British Antarctic Expedition 1907-1909
This card is a gift from Thea in Australia, who visited this website and noted my fondness for history. I have never seen a contemporary First Day of Issue postcard, nor have I seen a modern card that is stamped on the “wrong” side. It is not only fascinating, but fitting, given the subject matter.
Pictured is the Nimrod, a then-40-year-old Norwegian sealer which Ernest Shackleton bought in 1907 as part of an expedition to Antarctica, in search of the South Pole. Shackleton had previously been Third Officer on board the Discovery as part of Robert Scott’s 1901-1904 expedition, but was sent home in 1903 after contracting scurvy. Shackleton thought of nothing else but returning to Antartica, however, and of driving even farther south than Scott — after promising Scott that he would use a different base and route to the Pole. He successfully reached the magnetic pole, but the expedition had to turn around just 97 miles short of the geographic pole.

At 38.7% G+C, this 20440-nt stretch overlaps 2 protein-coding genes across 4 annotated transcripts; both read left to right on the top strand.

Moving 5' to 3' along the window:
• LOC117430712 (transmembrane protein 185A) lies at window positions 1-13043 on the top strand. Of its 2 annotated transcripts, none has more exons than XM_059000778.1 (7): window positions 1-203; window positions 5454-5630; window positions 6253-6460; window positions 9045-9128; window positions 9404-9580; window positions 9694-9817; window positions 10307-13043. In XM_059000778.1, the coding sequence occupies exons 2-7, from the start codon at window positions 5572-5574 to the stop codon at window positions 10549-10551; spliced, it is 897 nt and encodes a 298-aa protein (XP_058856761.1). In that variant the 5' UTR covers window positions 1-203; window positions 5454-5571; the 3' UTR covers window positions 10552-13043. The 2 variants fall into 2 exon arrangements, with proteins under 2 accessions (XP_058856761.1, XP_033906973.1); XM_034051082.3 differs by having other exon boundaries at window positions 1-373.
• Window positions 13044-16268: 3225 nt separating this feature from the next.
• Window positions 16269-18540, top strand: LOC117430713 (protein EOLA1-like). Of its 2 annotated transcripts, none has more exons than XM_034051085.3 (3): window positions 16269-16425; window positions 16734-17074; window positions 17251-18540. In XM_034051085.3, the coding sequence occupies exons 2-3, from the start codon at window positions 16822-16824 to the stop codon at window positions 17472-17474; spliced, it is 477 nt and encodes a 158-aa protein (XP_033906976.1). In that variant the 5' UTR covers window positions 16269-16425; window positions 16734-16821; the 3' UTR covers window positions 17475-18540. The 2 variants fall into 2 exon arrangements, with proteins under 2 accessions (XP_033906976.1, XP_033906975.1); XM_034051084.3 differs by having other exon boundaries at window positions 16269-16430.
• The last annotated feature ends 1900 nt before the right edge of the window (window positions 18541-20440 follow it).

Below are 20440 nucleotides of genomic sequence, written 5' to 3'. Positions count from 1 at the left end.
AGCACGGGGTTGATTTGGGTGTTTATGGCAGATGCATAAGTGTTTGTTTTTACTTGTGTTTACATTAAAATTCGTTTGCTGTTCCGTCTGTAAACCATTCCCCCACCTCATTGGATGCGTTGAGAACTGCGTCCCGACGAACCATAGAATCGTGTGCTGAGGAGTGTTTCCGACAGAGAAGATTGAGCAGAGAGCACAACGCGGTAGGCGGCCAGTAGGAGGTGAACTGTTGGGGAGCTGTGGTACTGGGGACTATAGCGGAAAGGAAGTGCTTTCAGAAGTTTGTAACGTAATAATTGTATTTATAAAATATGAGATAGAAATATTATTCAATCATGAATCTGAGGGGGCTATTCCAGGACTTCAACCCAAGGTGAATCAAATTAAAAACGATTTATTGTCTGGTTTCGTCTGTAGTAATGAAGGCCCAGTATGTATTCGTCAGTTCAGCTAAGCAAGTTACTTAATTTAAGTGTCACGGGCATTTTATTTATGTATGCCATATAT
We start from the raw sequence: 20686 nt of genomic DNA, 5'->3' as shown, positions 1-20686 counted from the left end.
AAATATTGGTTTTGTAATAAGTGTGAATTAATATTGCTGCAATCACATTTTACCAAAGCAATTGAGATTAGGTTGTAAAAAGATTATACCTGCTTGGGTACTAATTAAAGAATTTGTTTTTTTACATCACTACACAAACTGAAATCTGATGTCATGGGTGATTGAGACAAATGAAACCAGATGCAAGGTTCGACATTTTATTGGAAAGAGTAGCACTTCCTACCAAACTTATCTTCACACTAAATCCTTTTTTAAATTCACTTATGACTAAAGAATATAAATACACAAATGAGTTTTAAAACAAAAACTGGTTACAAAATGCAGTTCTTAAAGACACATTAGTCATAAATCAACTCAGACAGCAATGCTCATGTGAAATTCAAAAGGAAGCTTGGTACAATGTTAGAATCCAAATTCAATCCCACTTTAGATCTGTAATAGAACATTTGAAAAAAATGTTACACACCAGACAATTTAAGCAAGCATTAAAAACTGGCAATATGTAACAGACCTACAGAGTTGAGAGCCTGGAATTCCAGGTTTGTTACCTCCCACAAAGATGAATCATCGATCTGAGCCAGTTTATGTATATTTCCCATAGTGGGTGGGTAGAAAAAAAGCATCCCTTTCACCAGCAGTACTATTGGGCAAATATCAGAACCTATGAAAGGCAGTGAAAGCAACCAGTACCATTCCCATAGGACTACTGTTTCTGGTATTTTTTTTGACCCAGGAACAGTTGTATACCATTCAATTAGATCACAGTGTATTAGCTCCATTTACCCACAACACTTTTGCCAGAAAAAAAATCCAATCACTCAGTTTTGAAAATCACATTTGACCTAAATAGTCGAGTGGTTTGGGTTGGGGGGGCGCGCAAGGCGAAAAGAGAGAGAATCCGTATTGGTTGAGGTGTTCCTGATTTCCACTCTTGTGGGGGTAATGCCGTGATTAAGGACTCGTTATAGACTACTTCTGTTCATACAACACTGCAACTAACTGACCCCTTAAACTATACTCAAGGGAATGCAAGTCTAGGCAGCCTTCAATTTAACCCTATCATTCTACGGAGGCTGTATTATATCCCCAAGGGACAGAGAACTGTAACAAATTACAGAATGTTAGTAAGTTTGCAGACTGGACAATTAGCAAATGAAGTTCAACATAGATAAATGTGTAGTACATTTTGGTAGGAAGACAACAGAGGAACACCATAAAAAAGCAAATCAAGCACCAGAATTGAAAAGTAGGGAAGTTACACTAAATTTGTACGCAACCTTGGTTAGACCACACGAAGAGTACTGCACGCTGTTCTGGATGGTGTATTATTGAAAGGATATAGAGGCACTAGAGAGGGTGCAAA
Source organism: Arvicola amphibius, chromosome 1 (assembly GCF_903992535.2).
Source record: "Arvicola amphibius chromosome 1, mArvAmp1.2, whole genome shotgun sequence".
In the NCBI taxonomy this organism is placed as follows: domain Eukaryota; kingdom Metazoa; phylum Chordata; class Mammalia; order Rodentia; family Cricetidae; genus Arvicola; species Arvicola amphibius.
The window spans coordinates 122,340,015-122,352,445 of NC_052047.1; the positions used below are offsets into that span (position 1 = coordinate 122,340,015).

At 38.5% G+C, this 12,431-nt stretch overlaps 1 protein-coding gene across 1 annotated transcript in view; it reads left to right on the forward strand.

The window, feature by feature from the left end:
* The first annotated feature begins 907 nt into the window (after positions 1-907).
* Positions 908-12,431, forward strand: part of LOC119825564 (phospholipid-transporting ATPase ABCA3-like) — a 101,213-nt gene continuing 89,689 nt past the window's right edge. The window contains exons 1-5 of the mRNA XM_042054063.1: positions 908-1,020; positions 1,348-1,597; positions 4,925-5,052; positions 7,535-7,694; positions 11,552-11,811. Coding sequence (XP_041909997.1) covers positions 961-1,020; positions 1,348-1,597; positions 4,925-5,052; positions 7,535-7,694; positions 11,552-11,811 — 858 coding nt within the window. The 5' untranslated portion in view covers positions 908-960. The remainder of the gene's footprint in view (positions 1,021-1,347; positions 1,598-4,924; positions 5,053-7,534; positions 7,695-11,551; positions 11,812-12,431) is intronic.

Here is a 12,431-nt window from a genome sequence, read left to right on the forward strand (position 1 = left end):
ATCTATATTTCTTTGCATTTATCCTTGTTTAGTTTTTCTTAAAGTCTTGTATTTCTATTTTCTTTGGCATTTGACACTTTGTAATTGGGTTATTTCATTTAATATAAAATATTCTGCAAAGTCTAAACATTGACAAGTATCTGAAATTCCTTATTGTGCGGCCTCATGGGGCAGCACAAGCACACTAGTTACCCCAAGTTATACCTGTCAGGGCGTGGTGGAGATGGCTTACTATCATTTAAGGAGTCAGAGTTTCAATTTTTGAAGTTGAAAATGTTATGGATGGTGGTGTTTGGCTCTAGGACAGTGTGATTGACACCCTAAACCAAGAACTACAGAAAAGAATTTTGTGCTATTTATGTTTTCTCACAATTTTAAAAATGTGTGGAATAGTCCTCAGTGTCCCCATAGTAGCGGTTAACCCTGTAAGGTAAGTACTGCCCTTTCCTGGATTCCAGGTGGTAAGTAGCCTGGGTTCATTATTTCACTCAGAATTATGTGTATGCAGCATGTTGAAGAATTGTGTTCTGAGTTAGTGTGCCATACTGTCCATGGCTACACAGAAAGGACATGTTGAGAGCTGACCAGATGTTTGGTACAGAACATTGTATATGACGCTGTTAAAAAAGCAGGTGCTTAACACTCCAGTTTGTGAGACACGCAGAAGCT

The New Zealand Antarctic Heritage Trust has this to say about the car:
(Shackleton) selected a 12-15 horse-power New Arrol Johnston car, fitted with a specially designed air-cooled, four cylinder engine. Other innovations included Price’s non-freezing oil, a silencer to act as a foot warmer, the passing of the exhaust pipe through a hopper which could be filled with snow to provide hot water, wheels of special patterns, standard car wheels with conventional rubber tyres and ski runners for the front wheels to rest on.
When the car was unloaded from the Nimrod and given a trail run on the sea ice, the wheels became clogged with snow. Shackleton said, “the driving wheels were a great source of trouble; the heavy rear wheels sank into even the hardest snow”. Eventually it became necessary to lighten the weight of the car and next spring, using rubber wheels with chains, mechanic Day was able to tow sledges over the sea ice for up to 14 miles (22 km) and return.
With departure of the expedition in 1909, the car was loaded on Nimrod for return to England but it appears to have not been unloaded. It is thought the vehicle was washed overboard in a storm.
However, the prefabricated timber hut that the expedition used as their base still stands, after 100 years.